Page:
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Do you really need a smartwatch? The easy answer was no -- until Apple entered the market with the most hyped wearable to date.
With this Apple Watch review, we take a look at the specs, cost and enterprises uses for the latest smartwatch. Just keep in mind that this watch must integrate with an existing iOS device to be most useful.
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Apple is rarely first to market with new products, but they're usually the best when they arrive. Apple Watch continues that tradition with a premium build and more capabilities than Android Wear. It functions like a mini iPhone on your wrist, complete with Siri, messaging and hundreds of apps.
Apple Watches come in two sizes, 38mm and 42mm. There are three versions: Apple Watch, Apple Watch Sport and the premium Apple Watch Edition. They are the same functionally but differ in terms of build materials and replaceable bands. The aluminum Sport ships with a durable rubber band; the Watch and Watch Edition are stainless steel and 14-karat gold, respectively, with an array of leather and steel bands.
Wearables in the Enterprise
Apple Watch is the most advanced wearable, with a swipe- and tap-based navigation scheme aided by a physical watch crown. It proves especially useful for quick text replies, notifications at a glance and directions -- a plus for workers who need hands-free capabilities in industries such as engineering and manufacturing.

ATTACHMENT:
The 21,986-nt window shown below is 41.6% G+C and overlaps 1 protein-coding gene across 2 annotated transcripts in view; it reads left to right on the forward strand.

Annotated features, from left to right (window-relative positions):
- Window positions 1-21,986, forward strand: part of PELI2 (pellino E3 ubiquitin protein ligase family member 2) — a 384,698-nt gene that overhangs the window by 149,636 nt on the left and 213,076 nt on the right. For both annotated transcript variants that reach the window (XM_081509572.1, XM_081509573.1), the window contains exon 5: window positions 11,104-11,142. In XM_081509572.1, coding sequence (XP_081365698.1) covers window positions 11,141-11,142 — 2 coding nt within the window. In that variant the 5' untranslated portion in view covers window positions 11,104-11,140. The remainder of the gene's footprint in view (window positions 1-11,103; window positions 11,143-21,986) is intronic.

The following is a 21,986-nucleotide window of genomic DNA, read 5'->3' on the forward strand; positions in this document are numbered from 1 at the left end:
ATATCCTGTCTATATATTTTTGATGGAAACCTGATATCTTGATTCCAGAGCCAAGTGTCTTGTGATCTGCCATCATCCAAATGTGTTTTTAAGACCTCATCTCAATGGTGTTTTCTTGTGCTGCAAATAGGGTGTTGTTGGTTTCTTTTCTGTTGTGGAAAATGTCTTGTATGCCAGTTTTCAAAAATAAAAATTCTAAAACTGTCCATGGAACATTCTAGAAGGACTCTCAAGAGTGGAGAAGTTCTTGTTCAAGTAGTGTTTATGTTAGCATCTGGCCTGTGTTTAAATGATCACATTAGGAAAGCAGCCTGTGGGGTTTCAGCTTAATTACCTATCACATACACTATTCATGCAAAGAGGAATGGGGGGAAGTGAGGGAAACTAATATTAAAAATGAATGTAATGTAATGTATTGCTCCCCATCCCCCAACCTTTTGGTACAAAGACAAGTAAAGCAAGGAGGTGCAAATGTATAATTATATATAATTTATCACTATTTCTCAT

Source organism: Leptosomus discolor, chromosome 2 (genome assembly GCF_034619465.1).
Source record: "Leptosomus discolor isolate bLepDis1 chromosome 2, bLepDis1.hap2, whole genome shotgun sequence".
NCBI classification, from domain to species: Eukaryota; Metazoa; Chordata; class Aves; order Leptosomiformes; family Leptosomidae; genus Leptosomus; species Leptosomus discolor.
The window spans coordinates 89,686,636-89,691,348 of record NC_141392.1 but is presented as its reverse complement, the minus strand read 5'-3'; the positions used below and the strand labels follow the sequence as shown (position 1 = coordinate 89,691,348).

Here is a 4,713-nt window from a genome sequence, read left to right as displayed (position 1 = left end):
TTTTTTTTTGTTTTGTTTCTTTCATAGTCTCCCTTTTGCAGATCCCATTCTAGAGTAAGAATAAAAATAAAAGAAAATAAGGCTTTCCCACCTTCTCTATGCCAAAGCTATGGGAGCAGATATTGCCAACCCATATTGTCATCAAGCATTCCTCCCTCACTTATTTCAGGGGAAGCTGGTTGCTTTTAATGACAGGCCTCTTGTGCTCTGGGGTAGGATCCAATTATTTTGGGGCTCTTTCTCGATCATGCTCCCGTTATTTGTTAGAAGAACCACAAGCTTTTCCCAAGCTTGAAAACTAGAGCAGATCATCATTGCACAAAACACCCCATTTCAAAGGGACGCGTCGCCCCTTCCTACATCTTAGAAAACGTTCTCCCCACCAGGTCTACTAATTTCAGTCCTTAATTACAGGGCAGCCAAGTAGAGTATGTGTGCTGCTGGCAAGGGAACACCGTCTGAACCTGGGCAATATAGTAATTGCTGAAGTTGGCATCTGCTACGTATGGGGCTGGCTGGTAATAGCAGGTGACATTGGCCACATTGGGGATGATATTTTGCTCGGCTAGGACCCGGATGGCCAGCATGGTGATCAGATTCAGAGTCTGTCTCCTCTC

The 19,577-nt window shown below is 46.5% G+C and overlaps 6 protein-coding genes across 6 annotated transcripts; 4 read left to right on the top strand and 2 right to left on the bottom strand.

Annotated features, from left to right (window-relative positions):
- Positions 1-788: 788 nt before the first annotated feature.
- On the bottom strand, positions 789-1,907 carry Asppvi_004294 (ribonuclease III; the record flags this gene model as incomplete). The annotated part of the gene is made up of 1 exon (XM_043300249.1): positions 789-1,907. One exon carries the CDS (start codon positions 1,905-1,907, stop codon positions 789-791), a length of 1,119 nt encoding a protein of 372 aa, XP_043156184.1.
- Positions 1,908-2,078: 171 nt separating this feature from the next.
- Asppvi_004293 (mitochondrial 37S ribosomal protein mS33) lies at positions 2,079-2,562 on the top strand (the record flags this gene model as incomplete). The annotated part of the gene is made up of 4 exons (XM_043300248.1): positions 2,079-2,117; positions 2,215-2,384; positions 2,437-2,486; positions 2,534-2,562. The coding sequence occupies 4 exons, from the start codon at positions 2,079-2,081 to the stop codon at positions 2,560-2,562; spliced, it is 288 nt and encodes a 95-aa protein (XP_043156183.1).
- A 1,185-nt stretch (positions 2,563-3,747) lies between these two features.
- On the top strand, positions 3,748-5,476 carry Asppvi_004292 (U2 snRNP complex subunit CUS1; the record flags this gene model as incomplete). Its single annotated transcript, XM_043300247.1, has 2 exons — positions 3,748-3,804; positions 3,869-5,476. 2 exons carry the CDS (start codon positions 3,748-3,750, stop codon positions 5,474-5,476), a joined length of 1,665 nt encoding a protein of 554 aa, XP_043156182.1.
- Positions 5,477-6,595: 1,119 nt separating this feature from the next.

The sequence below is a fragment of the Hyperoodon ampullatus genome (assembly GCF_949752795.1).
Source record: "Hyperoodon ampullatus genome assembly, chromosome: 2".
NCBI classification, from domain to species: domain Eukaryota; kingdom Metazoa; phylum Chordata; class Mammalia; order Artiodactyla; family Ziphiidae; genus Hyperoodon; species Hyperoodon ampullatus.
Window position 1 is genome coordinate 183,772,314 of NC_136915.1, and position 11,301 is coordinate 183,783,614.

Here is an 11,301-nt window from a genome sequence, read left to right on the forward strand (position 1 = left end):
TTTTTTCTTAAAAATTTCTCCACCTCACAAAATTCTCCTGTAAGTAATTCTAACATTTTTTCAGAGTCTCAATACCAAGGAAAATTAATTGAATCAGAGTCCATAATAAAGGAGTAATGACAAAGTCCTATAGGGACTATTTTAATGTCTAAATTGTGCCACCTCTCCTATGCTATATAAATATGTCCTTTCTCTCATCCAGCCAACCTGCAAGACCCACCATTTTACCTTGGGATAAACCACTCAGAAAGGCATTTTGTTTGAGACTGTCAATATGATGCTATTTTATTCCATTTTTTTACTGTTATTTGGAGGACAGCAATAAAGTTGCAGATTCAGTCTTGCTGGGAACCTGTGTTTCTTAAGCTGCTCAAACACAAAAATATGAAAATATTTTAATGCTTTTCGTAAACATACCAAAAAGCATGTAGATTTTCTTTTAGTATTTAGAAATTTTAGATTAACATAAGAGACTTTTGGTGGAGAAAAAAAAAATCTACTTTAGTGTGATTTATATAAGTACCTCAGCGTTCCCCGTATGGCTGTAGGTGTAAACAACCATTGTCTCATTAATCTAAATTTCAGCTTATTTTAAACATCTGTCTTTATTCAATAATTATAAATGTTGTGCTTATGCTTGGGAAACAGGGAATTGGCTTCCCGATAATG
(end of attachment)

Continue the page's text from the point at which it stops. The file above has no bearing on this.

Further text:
That said, the iPhone offers most of the same capabilities and does it better. Given that Apple Watch needs to be paired with an iPhone for full functionality, it's ultimately redundant. There's no reason for a business user to own one at this point. Of course, this Apple Watch review would be deficient without noting that many said the same thing about the iPhone and the iPad when they launched.
Apple Watches start at $349 for the 38mm Apple Watch Sport and $399 for the 42mm version. It ranges up to a whopping $17,000 for the luxurious 18-karat gold Edition.
This article originally appeared in the May issue of the Modern Mobility e-zine.
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